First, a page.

John Newsom: Knowing that in 1993 you encountered both Asger Jorn’s Green Ballet (1960) at the Hamburger Kunsthalle as well as posters of abstract paintings by Gerhard Richter in a local Burger King restaurant in the St. Pauli district’s Reeperbahn. How did these two viewing experiences affect and inspire you early on?
André Butzer: Well, Richter at Burger King was first… then I went to the museum to check out some of his pieces in the real, which was a bit disappointing for me in comparison to the posters. I saw the Jorn painting on an upper floor of the museum as part of the Guggenheim collection that was on display. All of these things then got mixed up in my head: the fast food place, the reproductions, the so called originals, the fancy sound of the name Peggy Guggenheim, the Donald Duck face I saw in Green Ballet, and the emptiness I saw in Richter. These things made me decide to try it on my own.
JN: For those readers who aren’t familiar, what did the formation of the Akademie Isotrop in Hamburg offer you in your development? And would you explain its relevancy in defining a particular school of thought in counterpoint to what was going on in Leipzig at the time?
AB: This came a bit later. This group, or, if you want, this school, was very important for me. I am still thankful for the opportunity that I had there to meet people who I could talk to, have conflicts with, and could compete with in a playful but also a serious way. On the other hand, Leipzig was, and still is, not on my map. We didn’t know anything about the young people there trying to restore something in painting or in art that was worth overcoming during the previous decades, let alone even during the centuries before. But art is a free country!
JN: When you began your in-depth study of Cézanne, was it for your affirmation in the definitive nature of abstraction? Or was there a different attraction for you there?
AB: Cézanne was always someone I was totally afraid of, and in a way, I am still very afraid of him. Then I realized that my fear of him was caused not only by his general and obvious greatness but also by his closeness to what I wanted to do more than a hundred years later in a very different situation. Twentieth-century art made people learn how to look at so-called “abstract art” in a way that they were originally taught to look at naturalism. This is the moment when I came into this tricky and desperate situation, and my will was, and still is, to destroy and to annihilate this agreement.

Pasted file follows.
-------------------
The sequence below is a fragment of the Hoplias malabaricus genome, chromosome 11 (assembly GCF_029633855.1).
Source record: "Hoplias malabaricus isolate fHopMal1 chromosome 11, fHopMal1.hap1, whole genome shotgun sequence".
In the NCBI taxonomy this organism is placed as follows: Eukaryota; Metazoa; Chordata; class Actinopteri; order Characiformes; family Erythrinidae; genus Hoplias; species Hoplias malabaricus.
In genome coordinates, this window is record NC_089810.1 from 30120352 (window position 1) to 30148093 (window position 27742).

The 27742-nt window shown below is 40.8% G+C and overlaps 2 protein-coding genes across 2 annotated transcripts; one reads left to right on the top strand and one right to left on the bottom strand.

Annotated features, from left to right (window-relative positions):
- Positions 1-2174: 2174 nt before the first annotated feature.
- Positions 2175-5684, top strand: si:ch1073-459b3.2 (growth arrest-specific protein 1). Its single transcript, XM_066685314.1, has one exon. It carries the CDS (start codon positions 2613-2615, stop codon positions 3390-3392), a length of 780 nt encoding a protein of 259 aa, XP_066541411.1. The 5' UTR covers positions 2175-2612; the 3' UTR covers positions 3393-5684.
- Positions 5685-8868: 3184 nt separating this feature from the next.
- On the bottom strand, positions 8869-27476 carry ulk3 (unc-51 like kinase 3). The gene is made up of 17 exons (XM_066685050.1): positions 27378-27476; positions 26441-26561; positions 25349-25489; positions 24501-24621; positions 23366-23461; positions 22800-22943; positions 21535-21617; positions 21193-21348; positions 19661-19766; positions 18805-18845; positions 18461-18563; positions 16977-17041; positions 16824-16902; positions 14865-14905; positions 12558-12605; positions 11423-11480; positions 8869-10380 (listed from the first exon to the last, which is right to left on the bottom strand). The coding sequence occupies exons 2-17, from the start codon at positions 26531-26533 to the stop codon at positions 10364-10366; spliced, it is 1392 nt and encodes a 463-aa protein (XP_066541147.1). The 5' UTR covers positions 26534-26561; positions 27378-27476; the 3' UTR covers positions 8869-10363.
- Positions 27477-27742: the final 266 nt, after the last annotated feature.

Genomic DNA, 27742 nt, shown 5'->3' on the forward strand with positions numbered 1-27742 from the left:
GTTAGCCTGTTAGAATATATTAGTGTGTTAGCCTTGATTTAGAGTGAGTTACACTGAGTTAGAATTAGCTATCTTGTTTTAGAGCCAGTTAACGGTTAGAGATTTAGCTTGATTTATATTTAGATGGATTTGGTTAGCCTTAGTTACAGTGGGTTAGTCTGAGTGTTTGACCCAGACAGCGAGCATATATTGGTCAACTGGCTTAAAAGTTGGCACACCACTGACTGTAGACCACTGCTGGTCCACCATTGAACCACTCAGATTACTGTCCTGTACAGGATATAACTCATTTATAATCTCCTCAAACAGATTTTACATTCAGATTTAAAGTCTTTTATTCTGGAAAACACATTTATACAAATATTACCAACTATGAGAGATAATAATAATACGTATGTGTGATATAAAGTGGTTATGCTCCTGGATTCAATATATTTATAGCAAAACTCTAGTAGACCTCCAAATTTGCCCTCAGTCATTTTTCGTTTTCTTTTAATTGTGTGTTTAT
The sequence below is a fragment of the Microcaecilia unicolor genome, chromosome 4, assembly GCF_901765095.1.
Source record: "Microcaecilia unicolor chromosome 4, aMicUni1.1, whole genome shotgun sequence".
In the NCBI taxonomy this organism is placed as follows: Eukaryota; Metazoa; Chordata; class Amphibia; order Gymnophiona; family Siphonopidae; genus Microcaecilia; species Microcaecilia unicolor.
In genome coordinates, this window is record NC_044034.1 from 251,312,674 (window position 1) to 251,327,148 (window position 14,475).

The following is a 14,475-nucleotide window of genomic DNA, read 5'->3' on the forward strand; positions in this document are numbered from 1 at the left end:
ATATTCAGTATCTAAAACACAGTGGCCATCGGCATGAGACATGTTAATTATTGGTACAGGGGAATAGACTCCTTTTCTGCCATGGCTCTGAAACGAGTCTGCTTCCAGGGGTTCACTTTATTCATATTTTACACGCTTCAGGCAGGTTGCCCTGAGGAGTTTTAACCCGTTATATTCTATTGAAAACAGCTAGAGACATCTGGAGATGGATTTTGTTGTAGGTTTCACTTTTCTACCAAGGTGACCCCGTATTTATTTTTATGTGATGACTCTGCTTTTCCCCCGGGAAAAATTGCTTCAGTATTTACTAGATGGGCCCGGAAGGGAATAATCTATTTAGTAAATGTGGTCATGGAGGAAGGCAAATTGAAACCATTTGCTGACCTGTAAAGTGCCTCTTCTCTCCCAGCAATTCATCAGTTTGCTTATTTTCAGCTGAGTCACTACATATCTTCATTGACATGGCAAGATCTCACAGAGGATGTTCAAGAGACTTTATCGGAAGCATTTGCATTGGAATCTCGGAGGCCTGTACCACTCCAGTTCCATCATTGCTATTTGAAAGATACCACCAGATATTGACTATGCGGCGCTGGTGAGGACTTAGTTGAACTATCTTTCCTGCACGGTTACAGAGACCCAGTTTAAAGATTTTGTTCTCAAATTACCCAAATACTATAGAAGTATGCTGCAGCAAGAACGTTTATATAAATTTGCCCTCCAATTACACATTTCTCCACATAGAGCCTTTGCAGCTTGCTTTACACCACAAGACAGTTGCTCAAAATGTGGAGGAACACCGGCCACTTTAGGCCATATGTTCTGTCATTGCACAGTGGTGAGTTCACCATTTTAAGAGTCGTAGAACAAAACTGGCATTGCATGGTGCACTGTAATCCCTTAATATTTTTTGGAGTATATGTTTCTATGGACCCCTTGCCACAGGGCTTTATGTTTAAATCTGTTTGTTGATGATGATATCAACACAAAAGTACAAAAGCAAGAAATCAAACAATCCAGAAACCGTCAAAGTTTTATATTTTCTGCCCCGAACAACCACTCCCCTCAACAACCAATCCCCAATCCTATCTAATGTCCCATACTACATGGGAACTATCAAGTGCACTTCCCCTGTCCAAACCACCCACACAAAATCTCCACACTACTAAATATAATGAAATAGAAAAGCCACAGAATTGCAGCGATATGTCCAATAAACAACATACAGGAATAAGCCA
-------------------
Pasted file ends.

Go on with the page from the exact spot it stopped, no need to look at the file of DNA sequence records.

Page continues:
JN: Well said. There seems to be a lot of laws that you implement within your painting practice — rules and logic. Do you set perimeters before the beginning of a work, or series, and then conduct the space within that framework?
AB: No. All I do is follow them. I mean I follow the paintings. It feels like I started with the end, and one day I went on painting towards a new beginning from where they came from in the future. I slowly started to get rid of things I first needed in them, things like spray-cans, funny faces, living skulls, titles, thick paint, colors in general, etc. The last thing is not true, as I consider myself a colorist, I will always be a colorist, nothing else. The available and producible palette of visible colors had to be revealed as a naturalism of its own, though. A color is always, and only, representing itself as a color in conjunction with other colors. So, my vision is to create this endless colorism through the absence of naturalist ready-made color. Visual art is an optical utopia, so anything visible has to be erased; the depository of anything visible is not the work of art, but the work of art is a projector of the depository.
JN: I find the “N-Paintings” really wonderful and terrifying at the same time. Why the “N” and what does it mean? Are these figures forced to wander in a perpetual state of limbo forever? Is there, or will there ever be, the hope of liberation? Possibly realized in another series, for these paintings are truly forceful and elegantly brutal. Thoughts?
AB: What do you mean by figures? I see nothing in those paintings… as they are without any reason, theme and motif, although the matrix that repeats itself was originally related to bodies of flesh: a living vertical body carrying a dead horizontal body. Cézanne had this Luca Signorelli print in his studio. I can only see through or with these paintings — in a way you see a threshold. This relates to the projection that I mentioned above. “N” is a holy, probably golden number or letter for me, that is a help for artists to create and find their way through their canvases. “N” is its own ruler and knows no earthly measurement and degree.
JN: “Figures” meaning the little girls and goblins who are depicted in the landscapes outside of the houses with the “N” portrayed above the nonexistent entrances. But let’s talk about the color gray. Obviously this is an important subject for you. What is gray for you? What is its importance to your practice?
AB: Gray is the great potency of all colors. It’s obviously not compared to what people have tried to make it out to be, the color of nothing, the big zero or something stupid like that. No, it is the destination of color, like gold, flesh and silver are destinations of color, and all of these together, they combine and preserve color in order to let it really shine.